home
RSS
November 14th, 2011
06:46 PM ET

In and out: An addiction journey

Tracey Helton Mitchell lives outside San Francisco where she and her husband are raising three children. Tracey is an addiction specialist who helps people dealing with dependency and mental health issues find meaningful employment. In her free time, she enjoys writing and exploring the Bay Area. Tracey hopes by telling her story, she can give hope to others dealing with addiction.

From the very beginning, I always felt like there was something about different about me. There was a space inside my consciousness that was restless.

Everything about my birth and my childhood implied a happy future. I was born of two parents into a family that wanted me. I lived in a comfortable house in a small, close-knit community. While I was found to be extremely “gifted” at an early age, I found that to be a burden. I could never stop judging myself, every detail. I was the kid always in search of attention from the teacher, not the fellow students. I was confident in my abilities but there was a dissonance. No matter what I did, what I said, where I went - I was never comfortable with the shell I carried called myself.

High IQ, drug use linked

I wanted to talk about problems that were happening at home. I found myself more isolated. I remember spending weeks at a time in my pajamas in the summer months- not sleeping, not bathing, not caring. I ate to excess. I read a book a day. I built a fantasy world for myself. I began cycles of overeating, puking, dieting, and crying in silence. I was put on my first diet at 10 and struggle with my weight today.

I had tested into a small all girls private high school where I ended up separated from the people I had known my whole life. By my junior year, I found the city. It was as if my little box expanded to a wide horizon. I started going to concerts, meeting friends, learning to turn the noise off in my head. I never acted out sexually because I felt as if there wasn’t any one who would want me. I was still a “good girl.” The direction of my life changed at 17. I saw a movie that showed people using heroin. I looked at them - free, uninhibited, able not to care. It was only a movie but to me it was real. It took years before I found the drugs but the seed was planted that day.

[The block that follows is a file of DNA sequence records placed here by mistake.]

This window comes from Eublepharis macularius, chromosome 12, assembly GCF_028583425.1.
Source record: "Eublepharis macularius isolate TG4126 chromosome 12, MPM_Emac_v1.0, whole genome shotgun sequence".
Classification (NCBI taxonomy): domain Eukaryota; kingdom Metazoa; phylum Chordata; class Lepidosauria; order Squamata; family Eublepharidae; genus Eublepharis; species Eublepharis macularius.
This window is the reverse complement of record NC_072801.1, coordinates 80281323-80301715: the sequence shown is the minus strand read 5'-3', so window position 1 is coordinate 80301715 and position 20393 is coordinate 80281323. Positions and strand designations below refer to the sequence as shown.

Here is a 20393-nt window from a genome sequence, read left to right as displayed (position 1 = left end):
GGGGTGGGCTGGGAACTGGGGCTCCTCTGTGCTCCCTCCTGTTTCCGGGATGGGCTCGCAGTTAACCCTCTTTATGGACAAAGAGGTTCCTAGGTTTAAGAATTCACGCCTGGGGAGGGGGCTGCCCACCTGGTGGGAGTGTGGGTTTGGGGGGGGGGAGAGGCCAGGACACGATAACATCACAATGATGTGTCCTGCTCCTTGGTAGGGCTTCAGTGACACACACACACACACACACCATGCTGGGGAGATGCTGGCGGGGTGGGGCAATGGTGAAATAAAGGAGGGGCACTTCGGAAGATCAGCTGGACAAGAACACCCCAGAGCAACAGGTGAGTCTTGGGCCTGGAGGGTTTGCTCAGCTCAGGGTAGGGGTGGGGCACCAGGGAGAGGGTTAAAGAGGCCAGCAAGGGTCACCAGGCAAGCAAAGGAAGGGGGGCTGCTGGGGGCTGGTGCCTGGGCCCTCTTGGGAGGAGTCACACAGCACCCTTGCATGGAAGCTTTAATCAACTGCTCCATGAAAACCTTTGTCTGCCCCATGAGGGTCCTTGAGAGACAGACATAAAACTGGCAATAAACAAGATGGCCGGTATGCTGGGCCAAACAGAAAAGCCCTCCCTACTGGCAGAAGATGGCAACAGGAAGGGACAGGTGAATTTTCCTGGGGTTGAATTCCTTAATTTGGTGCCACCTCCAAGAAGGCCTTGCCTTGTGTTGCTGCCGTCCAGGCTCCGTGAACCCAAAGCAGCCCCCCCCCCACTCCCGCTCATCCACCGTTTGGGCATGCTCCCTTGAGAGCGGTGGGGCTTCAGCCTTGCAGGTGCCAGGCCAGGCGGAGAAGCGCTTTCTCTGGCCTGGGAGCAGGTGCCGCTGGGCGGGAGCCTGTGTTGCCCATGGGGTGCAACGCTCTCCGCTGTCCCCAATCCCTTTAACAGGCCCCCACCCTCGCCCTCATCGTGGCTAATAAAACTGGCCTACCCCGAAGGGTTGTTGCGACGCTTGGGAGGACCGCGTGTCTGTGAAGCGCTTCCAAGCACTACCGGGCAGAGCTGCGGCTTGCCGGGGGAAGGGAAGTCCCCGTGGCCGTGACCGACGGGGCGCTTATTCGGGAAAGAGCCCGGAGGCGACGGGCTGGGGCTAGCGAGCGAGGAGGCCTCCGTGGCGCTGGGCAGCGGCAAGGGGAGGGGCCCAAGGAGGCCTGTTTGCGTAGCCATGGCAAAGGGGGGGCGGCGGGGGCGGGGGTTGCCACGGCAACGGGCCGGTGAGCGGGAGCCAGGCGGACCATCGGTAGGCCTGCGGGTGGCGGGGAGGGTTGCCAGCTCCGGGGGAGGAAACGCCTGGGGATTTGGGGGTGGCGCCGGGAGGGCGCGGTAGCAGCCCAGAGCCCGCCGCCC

The rest becomes a blur of activity. I went to the local college to continue my pattern of chronic approval sought in all the wrong places. The booze led me to the drugs. The drugs led to me whereever I landed. I ended up in San Francisco as a homeless junkie where I lived on the streets, in dive hotels, and in jail for six years. My existence was tempered by whatever substance I could put in my body. I logged a new set of regrets on a daily basis. Violence, infections, thoughts of suicide were frequent. I would cry when the sun came up and think:  How did I get here? I thought I was so smart but I couldn’t think myself out of addiction.

Did people try to help me? Yes and No. By this point, I became such a shadow of my former self, the core was difficult to reach. I had tried to stop on my own. However, stopping really meant switching to me. The very last day I used, there was cocaine, meth, alcohol, and marijuana. I could barely walk because I had been shooting up in the bottoms of my feet. I was skinny - all traces of the feminine were long gone. I had a suitcase packed in my closet so I would have something to wear when I got out of jail. When I finally got the knock on the door from the police, I went out into my new life in handcuffs. I left the suitcase and the shell behind me.

My new life in recovery began February 27, 1998. I went from jail to treatment, from treatment to a transitional house where I lived for four years. I went back to college through an ex-offender program where I obtained two degrees. I worked hard to reclaim myself, my education, my community. I have stayed connected with a group of friends who are supportive of my recovery. I have discovered the joys of relationships, the struggles dealing with daily life without medicating my feelings. I deal with old scars and one new one, opened three times to bring beautiful children into this world. I have dealt with the death of both of my parents. I have had amazing success in my career. I have been helping others reach their goals both in recovery and employment.

There isn’t much silence in my house full of active children. Yet, the most important gift I have been given is the gift of silence. The voices in my head that created a lifetime of self-doubt are fairly silent. I enjoy my life. I am at peace.


soundoff (16 Responses)
  1. bettyfordboy

    Thanks for the article Tracey. Happy to hear that you made it back from the same dark place I found myself living in for years....

    Coming up on two years clean...one day at a time....

    November 14, 2011 at 22:07 | Report abuse | Reply
  2. Reggie Pee

    Found a grammatical error in the first few sentences. Is this amateur week or something?